I believe that subsequently I'll add more Negro League names for review, as I study the results of future ballots. (I've already got plans.) But I don't think my initial method of choosing names for study can be faulted.

I did do some web searches for these players, and in the end found myself using the HoM threads because they offered the best info for the judgments I'm trying to make. An attempt to find the i9 site mentioned on one thread was a failure. But, in England, data on the Negro Leagues is hard to come by in the public libraries, and my collection of baseball books is not extensive.
   203. fra paolo Posted: July 22, 2006 at 01:51 PM (#2107434)
I was pleasantly surprised to see that he has decided to join us. I guess our pros outweigh our cons.

Thanks to all who welcomed me. It was the Jim Perry thread that by a roundabout way led me to conclude that by applying a positional balance the problems I have with the HoM balloting system could be minimized.

<u>re Charlie Keller and Quincy Trouppe</u>
I ran my ruler over Keller once, but I'm going to do it again. I want to look at the catchers (including Trouppe) one more time before I post something on the ballot thread, which even if my ballot isn't accepted will be a useful exercise.
   204. Dr. Chaleeko Posted: July 22, 2006 at 01:58 PM (#2107440)
Interesting about the Rockies not having ever had anyone on board who can be considered a slam dunk HOFer, let alone a very-good-chance HOMer. Walker, Murphy, and Helton appear to all be destined for HOVG. Perhaps then the answer is Ian Stewart????
   205. John (You Can Call Me Grandma) Murphy Posted: July 22, 2006 at 06:15 PM (#2107584)
Walker, Murphy, and Helton appear to all be destined for HOVG.

It's too early still to judge Helton, since he could compile some impressive career stats depending on how durable he remains. As for Walker and Murphy, I wont be surprised to see them in the HOF. Not great choices, but certainly not horrible ones, either.
   206. Chris Cobb Posted: July 22, 2006 at 07:14 PM (#2107673)
fra paolo, thanks for answering Brent's questions about your assessment of NeL candidates. I'm glad to see that you have given them considerable thought. Your assessment of the data underlying the MLE statistics is mistaken in some respects, however. Let me give you a bit more background on the data, and also remind you that it is inappropriate to dismiss a candidate from consideration because the statistical record is slender. There is a higher degree of uncertainty in ranking NeL and pre-NeL black players, but our mandate is to give them equal consideration with players who were not excluded from the major leagues because of racism.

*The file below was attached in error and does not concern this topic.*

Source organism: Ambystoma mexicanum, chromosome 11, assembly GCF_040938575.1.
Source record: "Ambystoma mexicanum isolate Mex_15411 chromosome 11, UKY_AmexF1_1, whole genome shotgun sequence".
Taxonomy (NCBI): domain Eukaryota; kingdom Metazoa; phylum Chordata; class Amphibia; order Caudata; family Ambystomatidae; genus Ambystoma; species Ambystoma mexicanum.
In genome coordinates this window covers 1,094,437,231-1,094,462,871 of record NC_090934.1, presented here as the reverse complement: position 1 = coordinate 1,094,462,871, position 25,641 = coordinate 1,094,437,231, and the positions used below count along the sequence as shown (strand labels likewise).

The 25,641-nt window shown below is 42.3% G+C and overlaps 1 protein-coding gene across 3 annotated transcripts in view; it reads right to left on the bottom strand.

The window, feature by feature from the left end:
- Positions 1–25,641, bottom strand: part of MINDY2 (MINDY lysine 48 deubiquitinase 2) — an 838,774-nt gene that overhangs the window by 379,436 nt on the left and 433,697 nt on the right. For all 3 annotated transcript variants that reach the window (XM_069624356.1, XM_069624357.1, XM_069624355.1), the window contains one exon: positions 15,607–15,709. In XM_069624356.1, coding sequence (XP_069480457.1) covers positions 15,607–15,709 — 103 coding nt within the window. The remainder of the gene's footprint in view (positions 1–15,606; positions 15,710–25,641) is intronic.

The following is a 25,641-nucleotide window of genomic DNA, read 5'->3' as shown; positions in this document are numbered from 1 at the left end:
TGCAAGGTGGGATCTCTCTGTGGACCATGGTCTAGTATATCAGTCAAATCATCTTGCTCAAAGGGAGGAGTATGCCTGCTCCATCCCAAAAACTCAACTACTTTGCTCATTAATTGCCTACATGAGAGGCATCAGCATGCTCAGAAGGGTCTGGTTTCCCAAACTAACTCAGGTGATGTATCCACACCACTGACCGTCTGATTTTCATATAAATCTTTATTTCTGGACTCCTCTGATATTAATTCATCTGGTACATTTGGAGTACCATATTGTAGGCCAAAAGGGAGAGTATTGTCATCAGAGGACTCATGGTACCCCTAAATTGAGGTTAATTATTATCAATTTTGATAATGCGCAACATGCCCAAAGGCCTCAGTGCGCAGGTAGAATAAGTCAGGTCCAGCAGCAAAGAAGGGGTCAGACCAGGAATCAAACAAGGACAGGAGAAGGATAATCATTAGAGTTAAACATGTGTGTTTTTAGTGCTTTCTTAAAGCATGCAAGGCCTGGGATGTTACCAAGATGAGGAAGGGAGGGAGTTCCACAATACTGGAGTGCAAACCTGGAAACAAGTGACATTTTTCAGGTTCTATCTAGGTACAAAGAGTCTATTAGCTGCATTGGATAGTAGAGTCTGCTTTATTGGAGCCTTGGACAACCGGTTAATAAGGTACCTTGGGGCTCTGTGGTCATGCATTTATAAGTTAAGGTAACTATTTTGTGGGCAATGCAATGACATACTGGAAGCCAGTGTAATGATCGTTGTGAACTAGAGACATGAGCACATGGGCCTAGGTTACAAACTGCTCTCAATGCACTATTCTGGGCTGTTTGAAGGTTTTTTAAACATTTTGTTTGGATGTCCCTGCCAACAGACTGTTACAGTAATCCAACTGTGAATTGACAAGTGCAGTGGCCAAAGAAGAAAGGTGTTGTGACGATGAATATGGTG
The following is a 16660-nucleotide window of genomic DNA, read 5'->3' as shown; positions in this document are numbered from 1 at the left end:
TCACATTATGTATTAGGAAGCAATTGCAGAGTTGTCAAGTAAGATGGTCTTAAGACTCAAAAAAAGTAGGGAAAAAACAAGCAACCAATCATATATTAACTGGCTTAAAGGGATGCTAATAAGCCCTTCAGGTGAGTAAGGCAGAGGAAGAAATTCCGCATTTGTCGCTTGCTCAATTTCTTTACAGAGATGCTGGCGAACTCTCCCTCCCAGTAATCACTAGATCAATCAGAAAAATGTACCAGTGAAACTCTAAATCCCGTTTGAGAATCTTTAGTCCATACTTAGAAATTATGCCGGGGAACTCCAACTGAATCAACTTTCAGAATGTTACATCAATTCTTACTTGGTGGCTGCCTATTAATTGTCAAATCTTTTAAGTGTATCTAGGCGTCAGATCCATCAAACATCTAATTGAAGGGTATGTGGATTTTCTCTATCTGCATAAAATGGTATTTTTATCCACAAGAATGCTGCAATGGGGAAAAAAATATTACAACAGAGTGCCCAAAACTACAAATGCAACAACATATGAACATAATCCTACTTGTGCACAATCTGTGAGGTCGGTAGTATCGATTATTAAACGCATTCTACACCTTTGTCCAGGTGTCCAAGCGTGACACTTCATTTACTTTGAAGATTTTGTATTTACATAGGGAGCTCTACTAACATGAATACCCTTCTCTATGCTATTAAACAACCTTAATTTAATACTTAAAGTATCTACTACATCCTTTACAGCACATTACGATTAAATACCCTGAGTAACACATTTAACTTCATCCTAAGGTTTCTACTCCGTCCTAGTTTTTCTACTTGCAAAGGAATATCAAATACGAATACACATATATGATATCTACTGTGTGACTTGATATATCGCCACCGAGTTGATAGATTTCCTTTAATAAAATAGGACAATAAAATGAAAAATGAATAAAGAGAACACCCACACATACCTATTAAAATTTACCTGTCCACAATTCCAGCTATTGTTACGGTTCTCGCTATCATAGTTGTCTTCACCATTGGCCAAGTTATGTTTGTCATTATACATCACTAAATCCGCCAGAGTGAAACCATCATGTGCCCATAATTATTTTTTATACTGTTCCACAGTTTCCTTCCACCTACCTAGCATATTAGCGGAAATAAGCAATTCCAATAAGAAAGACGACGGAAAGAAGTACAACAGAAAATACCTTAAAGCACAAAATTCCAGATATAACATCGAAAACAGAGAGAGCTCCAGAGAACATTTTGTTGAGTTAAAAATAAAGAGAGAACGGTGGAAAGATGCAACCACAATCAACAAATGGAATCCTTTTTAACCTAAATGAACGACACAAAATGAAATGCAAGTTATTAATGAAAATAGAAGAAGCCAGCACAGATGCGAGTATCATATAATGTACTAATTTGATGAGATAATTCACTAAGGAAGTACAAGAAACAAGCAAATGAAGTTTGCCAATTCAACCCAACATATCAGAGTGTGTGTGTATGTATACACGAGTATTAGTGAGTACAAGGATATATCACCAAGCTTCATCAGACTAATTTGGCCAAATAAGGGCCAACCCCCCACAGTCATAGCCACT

Jose Mendez: I felt his his case rested too heavily on extrapolations from the early Cuban Winter League, which for me is equivalent to pre-National Association data: We only have a vague idea of how to rank players.

Mendez's case has three significant statistical supports.

The first is play against major league teams touring Cuba during the winter. Mendez actually has more documented games against major-league competition (and good major-league competition at that, since the teams that toured were usually league champions) than any other non-ML pitcher we have considered, with the possible exception of Joe Williams. These stats include H/9, K/9, BB/9 rates that enable us to compare Mendez quite directly to his major-league counterparts, with suitable adustments for the hitting conditions in the Cuban park.

The second is play in the early Cuban winter league through about 1915. These stats are _much_ more meaningful than pre-NA stats, which give us a window into a game that was _very_ different from the modern game, and that leave out major components of the statistical record that we take for granted. The CWL game was the same as the game being played in the American majors at that time, and the stats are as good or better than any of the stats that we have for the North American Negro Leagues in the 1920s and 1930s. Moreover, factors for the conversion of these stats into Major-League equivalents are readily obtainable because there were several Cuban nationals who were playing in the major leagues at this time who were also playing winter ball in the CWL. In sum, the CWL stats are a second excellent source of information, as good or better than any data we have from the Negro Leagues themselves.